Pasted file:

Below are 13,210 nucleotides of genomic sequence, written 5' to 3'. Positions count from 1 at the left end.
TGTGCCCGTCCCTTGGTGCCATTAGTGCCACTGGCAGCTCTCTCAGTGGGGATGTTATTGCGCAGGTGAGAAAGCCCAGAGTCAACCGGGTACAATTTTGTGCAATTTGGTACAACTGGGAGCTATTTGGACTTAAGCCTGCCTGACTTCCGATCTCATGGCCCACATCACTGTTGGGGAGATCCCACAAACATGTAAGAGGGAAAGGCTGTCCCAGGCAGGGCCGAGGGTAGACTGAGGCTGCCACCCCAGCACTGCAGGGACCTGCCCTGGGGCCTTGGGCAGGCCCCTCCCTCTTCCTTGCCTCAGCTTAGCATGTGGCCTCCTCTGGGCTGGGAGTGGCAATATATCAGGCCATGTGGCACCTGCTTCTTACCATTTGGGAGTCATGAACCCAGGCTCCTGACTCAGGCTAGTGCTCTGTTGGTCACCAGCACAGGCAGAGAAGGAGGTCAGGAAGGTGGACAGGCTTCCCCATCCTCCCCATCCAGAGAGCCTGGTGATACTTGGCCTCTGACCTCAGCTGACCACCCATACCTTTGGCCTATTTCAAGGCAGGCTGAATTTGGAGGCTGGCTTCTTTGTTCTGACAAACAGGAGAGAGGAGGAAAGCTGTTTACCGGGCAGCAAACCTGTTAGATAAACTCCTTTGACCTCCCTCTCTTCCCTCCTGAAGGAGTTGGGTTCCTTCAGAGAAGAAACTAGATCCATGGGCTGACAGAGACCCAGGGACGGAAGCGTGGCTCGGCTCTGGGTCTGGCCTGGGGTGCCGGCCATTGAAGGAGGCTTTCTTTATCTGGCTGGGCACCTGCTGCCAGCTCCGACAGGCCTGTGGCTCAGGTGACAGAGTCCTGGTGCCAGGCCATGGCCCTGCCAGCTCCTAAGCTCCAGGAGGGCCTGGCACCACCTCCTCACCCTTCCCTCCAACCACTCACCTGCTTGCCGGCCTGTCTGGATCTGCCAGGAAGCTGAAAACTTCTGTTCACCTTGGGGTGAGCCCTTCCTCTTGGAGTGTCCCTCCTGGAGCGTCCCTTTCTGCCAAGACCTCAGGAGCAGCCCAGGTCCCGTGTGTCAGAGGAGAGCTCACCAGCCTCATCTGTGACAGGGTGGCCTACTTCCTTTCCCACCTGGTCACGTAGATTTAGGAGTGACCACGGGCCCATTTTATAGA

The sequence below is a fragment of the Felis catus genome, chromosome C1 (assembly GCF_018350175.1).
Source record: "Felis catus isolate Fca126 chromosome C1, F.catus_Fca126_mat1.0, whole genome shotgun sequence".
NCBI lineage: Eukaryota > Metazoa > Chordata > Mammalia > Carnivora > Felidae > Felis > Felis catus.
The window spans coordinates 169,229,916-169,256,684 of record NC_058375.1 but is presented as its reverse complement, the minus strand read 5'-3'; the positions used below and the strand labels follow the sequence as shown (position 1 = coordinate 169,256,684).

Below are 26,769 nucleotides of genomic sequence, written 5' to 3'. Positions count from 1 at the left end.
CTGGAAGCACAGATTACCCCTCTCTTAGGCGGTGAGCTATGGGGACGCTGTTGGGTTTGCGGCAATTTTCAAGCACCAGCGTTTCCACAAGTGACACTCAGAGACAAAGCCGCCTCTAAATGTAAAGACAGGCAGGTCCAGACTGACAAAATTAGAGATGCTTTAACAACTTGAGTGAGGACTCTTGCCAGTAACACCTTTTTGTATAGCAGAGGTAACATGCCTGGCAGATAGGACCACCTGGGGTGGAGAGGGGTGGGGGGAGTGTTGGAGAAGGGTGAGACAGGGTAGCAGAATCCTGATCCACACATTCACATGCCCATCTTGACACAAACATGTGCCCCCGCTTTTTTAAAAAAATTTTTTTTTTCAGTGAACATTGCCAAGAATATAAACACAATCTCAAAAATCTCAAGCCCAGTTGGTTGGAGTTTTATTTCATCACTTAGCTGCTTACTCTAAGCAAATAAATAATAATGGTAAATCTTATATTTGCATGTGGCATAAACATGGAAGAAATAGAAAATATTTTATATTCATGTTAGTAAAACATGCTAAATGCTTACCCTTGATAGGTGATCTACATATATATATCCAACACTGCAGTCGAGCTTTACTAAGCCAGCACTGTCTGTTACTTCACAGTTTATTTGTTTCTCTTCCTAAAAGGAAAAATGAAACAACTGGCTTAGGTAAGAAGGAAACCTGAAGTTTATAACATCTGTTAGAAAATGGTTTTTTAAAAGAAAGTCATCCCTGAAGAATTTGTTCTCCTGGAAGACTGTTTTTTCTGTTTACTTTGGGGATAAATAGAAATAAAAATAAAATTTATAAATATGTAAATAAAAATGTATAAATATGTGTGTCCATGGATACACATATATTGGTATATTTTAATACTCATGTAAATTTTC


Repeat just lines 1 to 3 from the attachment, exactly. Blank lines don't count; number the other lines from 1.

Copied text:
Below are 13,210 nucleotides of genomic sequence, written 5' to 3'. Positions count from 1 at the left end.
TGTGCCCGTCCCTTGGTGCCATTAGTGCCACTGGCAGCTCTCTCAGTGGGGATGTTATTGCGCAGGTGAGAAAGCCCAGAGTCAACCGGGTACAATTTTGTGCAATTTGGTACAACTGGGAGCTATTTGGACTTAAGCCTGCCTGACTTCCGATCTCATGGCCCACATCACTGTTGGGGAGATCCCACAAACATGTAAGAGGGAAAGGCTGTCCCAGGCAGGGCCGAGGGTAGACTGAGGCTGCCACCCCAGCACTGCAGGGACCTGCCCTGGGGCCTTGGGCAGGCCCCTCCCTCTTCCTTGCCTCAGCTTAGCATGTGGCCTCCTCTGGGCTGGGAGTGGCAATATATCAGGCCATGTGGCACCTGCTTCTTACCATTTGGGAGTCATGAACCCAGGCTCCTGACTCAGGCTAGTGCTCTGTTGGTCACCAGCACAGGCAGAGAAGGAGGTCAGGAAGGTGGACAGGCTTCCCCATCCTCCCCATCCAGAGAGCCTGGTGATACTTGGCCTCTGACCTCAGCTGACCACCCATACCTTTGGCCTATTTCAAGGCAGGCTGAATTTGGAGGCTGGCTTCTTTGTTCTGACAAACAGGAGAGAGGAGGAAAGCTGTTTACCGGGCAGCAAACCTGTTAGATAAACTCCTTTGACCTCCCTCTCTTCCCTCCTGAAGGAGTTGGGTTCCTTCAGAGAAGAAACTAGATCCATGGGCTGACAGAGACCCAGGGACGGAAGCGTGGCTCGGCTCTGGGTCTGGCCTGGGGTGCCGGCCATTGAAGGAGGCTTTCTTTATCTGGCTGGGCACCTGCTGCCAGCTCCGACAGGCCTGTGGCTCAGGTGACAGAGTCCTGGTGCCAGGCCATGGCCCTGCCAGCTCCTAAGCTCCAGGAGGGCCTGGCACCACCTCCTCACCCTTCCCTCCAACCACTCACCTGCTTGCCGGCCTGTCTGGATCTGCCAGGAAGCTGAAAACTTCTGTTCACCTTGGGGTGAGCCCTTCCTCTTGGAGTGTCCCTCCTGGAGCGTCCCTTTCTGCCAAGACCTCAGGAGCAGCCCAGGTCCCGTGTGTCAGAGGAGAGCTCACCAGCCTCATCTGTGACAGGGTGGCCTACTTCCTTTCCCACCTGGTCACGTAGATTTAGGAGTGACCACGGGCCCATTTTATAGA

The sequence below is a fragment of the Felis catus genome, chromosome C1 (assembly GCF_018350175.1).